Big History places world history in the context of the history of the universe. Following Norbert Elias (and partly Karl Popper ), a distinction is made between the levels of physico-chemical, biological and socio-cultural evolution, the common patterns and essential differences of which are to be worked out. The concept of increasing complexity is central here . Important impulses for big history come from the Netherlands (Fred Spier) and from the Anglo-American historian David Christian . These approaches are now being discussed intensively within the World History community .

 

World or global history in Germany and Europe

The development in American history is also one of the reasons for the relevant European and German debate, which is also referred to here as “global history”. A focal point of this approach is the European Network in Universal and Global History, founded in 2002, with members from various Western and Eastern European countries.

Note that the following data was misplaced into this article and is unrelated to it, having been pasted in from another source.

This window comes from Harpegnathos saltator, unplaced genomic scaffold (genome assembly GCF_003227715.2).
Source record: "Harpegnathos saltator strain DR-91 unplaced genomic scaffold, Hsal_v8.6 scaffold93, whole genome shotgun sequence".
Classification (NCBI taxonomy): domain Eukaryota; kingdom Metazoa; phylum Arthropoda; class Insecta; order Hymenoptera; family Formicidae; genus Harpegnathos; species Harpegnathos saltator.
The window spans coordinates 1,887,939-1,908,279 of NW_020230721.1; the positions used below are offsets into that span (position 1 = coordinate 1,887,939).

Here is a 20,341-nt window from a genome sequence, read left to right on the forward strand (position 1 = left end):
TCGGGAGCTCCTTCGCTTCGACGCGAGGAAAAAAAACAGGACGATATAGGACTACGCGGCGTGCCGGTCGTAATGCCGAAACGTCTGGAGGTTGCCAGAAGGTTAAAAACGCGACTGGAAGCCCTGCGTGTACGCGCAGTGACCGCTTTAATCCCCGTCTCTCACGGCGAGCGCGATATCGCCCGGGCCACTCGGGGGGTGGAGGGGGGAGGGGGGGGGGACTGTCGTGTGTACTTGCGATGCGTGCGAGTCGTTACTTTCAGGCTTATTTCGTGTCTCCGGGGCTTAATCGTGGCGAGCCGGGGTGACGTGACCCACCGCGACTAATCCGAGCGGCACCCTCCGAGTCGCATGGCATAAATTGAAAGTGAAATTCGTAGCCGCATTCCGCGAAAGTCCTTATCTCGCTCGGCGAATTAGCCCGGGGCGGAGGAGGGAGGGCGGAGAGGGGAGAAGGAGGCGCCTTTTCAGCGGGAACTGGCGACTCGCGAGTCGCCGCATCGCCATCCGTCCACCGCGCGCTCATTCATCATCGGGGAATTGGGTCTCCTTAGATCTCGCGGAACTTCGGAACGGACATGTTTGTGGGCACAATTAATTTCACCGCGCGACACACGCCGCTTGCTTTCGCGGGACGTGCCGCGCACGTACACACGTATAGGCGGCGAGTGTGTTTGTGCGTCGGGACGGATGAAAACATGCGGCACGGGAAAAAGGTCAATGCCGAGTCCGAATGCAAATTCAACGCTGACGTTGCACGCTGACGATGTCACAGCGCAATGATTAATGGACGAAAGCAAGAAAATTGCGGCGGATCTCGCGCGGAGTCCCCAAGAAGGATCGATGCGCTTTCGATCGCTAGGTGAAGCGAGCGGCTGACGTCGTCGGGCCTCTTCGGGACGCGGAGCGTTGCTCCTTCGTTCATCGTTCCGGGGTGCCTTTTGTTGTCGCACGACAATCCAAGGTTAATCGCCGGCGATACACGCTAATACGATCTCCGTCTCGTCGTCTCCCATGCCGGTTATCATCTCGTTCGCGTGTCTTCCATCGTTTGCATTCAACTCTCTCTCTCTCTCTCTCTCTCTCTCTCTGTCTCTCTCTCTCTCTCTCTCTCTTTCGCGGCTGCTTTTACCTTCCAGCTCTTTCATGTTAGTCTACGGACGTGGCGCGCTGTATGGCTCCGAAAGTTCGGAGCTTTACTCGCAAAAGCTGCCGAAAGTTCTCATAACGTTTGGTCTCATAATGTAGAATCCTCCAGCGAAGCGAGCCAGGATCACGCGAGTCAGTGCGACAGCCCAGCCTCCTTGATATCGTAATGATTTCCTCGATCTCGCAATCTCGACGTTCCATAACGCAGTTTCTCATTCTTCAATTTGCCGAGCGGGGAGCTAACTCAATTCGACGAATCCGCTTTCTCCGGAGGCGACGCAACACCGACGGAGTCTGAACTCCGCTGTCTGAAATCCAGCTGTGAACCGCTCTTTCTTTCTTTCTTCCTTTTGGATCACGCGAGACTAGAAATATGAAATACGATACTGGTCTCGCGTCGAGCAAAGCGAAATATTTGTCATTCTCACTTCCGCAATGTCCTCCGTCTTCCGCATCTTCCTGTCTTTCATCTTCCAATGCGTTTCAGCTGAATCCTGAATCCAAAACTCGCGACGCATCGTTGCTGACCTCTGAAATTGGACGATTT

The German-speaking representatives of global history want to take greater account of the process of globalization and break up the previously predominantly European-centered view of world history, which was often determined by nation-state considerations. This new direction is comparable to previous concepts such as u. a. transnational history or histoire croisée . The previous interpretative patterns, for example from historical social science or sociology , are not sufficient for the representatives of this approach. In contrast to those approaches of traditional universal history, which are a history or religion-philosophical or anthropological With connotation , today’s global history provides important impulses for new cultural history and cultural studies . The rejection of traditional universal history, the decline of which began in the 1960s, also resulted from the partly polarized perception of the world, which was based on east-west and north-south constellations. The eastward expansion of the European Union after the end of the Cold War raises new questions about the position of Europe in the world from a global historical perspective.

 

Criticism

Margrit Pernau describes the danger that global history can become a “pioneer for a new form of academic colonialism ”. She sees this danger in particular when world or global historians lack knowledge of the language and peculiarities of non-European societies and these relate – or can relate only to secondary literature (in ‘European languages’) and sources in European archives.